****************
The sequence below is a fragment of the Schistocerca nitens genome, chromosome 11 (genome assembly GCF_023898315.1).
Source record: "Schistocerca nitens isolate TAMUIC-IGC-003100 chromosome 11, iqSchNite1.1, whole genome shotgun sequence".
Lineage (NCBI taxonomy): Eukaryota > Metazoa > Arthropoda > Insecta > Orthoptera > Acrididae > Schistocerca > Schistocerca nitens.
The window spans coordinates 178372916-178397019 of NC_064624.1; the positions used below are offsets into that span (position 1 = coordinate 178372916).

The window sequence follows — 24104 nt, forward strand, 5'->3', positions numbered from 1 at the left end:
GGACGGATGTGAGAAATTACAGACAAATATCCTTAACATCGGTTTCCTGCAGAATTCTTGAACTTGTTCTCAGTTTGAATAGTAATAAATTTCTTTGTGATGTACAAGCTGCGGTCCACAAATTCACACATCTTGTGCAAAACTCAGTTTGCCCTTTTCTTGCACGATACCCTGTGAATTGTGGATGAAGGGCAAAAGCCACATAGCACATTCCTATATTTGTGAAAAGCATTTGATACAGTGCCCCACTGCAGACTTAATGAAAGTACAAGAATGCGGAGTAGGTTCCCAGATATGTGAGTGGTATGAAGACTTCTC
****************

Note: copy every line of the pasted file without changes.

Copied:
The sequence below is a fragment of the Schistocerca nitens genome, chromosome 11 (genome assembly GCF_023898315.1).
Source record: "Schistocerca nitens isolate TAMUIC-IGC-003100 chromosome 11, iqSchNite1.1, whole genome shotgun sequence".
Lineage (NCBI taxonomy): Eukaryota > Metazoa > Arthropoda > Insecta > Orthoptera > Acrididae > Schistocerca > Schistocerca nitens.
The window spans coordinates 178372916-178397019 of NC_064624.1; the positions used below are offsets into that span (position 1 = coordinate 178372916).

The window sequence follows — 24104 nt, forward strand, 5'->3', positions numbered from 1 at the left end:
GGACGGATGTGAGAAATTACAGACAAATATCCTTAACATCGGTTTCCTGCAGAATTCTTGAACTTGTTCTCAGTTTGAATAGTAATAAATTTCTTTGTGATGTACAAGCTGCGGTCCACAAATTCACACATCTTGTGCAAAACTCAGTTTGCCCTTTTCTTGCACGATACCCTGTGAATTGTGGATGAAGGGCAAAAGCCACATAGCACATTCCTATATTTGTGAAAAGCATTTGATACAGTGCCCCACTGCAGACTTAATGAAAGTACAAGAATGCGGAGTAGGTTCCCAGATATGTGAGTGGTATGAAGACTTCTC